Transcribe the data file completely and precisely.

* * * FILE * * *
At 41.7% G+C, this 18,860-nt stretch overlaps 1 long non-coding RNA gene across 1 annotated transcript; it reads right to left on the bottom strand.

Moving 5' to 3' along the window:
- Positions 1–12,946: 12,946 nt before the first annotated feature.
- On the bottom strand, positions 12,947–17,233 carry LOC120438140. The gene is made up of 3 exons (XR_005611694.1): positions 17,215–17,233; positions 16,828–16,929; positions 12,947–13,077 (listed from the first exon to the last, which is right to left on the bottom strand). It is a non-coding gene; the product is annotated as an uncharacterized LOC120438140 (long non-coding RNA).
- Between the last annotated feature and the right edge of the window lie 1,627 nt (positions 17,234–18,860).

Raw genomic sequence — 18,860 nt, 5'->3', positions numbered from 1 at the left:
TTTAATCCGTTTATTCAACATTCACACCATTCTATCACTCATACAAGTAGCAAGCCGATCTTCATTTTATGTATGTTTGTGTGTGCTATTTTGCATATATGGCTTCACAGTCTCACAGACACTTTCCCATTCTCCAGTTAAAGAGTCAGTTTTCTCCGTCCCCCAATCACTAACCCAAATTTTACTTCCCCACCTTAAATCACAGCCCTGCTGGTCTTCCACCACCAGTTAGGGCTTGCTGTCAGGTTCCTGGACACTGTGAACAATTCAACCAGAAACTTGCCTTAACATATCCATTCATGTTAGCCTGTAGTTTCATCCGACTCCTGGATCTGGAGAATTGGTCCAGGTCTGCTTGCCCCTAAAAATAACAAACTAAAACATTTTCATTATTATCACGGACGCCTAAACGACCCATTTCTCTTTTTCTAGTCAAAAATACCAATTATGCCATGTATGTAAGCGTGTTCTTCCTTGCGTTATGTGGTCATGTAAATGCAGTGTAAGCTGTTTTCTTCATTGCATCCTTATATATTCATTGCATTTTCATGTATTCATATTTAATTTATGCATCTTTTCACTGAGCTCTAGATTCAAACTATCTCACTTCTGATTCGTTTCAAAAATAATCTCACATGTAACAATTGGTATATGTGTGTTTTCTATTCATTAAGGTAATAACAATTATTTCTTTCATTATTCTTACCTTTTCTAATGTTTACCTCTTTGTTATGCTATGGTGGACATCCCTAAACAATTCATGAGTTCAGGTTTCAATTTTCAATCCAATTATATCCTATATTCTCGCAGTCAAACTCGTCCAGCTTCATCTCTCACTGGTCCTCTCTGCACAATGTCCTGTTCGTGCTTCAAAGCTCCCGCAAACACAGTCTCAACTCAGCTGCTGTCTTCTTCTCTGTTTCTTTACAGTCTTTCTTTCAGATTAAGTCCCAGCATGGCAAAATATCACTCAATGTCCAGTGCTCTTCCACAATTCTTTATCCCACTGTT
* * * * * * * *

At 41.7% G+C, this 18,860-nt stretch overlaps 1 long non-coding RNA gene across 1 annotated transcript; it reads right to left on the bottom strand.

Moving 5' to 3' along the window:
- Positions 1–12,946: 12,946 nt before the first annotated feature.
- On the bottom strand, positions 12,947–17,233 carry LOC120438140. The gene is made up of 3 exons (XR_005611694.1): positions 17,215–17,233; positions 16,828–16,929; positions 12,947–13,077 (listed from the first exon to the last, which is right to left on the bottom strand). It is a non-coding gene; the product is annotated as an uncharacterized LOC120438140 (long non-coding RNA).
- Between the last annotated feature and the right edge of the window lie 1,627 nt (positions 17,234–18,860).

Raw genomic sequence — 18,860 nt, 5'->3', positions numbered from 1 at the left:
TTTAATCCGTTTATTCAACATTCACACCATTCTATCACTCATACAAGTAGCAAGCCGATCTTCATTTTATGTATGTTTGTGTGTGCTATTTTGCATATATGGCTTCACAGTCTCACAGACACTTTCCCATTCTCCAGTTAAAGAGTCAGTTTTCTCCGTCCCCCAATCACTAACCCAAATTTTACTTCCCCACCTTAAATCACAGCCCTGCTGGTCTTCCACCACCAGTTAGGGCTTGCTGTCAGGTTCCTGGACACTGTGAACAATTCAACCAGAAACTTGCCTTAACATATCCATTCATGTTAGCCTGTAGTTTCATCCGACTCCTGGATCTGGAGAATTGGTCCAGGTCTGCTTGCCCCTAAAAATAACAAACTAAAACATTTTCATTATTATCACGGACGCCTAAACGACCCATTTCTCTTTTTCTAGTCAAAAATACCAATTATGCCATGTATGTAAGCGTGTTCTTCCTTGCGTTATGTGGTCATGTAAATGCAGTGTAAGCTGTTTTCTTCATTGCATCCTTATATATTCATTGCATTTTCATGTATTCATATTTAATTTATGCATCTTTTCACTGAGCTCTAGATTCAAACTATCTCACTTCTGATTCGTTTCAAAAATAATCTCACATGTAACAATTGGTATATGTGTGTTTTCTATTCATTAAGGTAATAACAATTATTTCTTTCATTATTCTTACCTTTTCTAATGTTTACCTCTTTGTTATGCTATGGTGGACATCCCTAAACAATTCATGAGTTCAGGTTTCAATTTTCAATCCAATTATATCCTATATTCTCGCAGTCAAACTCGTCCAGCTTCATCTCTCACTGGTCCTCTCTGCACAATGTCCTGTTCGTGCTTCAAAGCTCCCGCAAACACAGTCTCAACTCAGCTGCTGTCTTCTTCTCTGTTTCTTTACAGTCTTTCTTTCAGATTAAGTCCCAGCATGGCAAAATATCACTCAATGTCCAGTGCTCTTCCACAATTCTTTATCCCACTGTT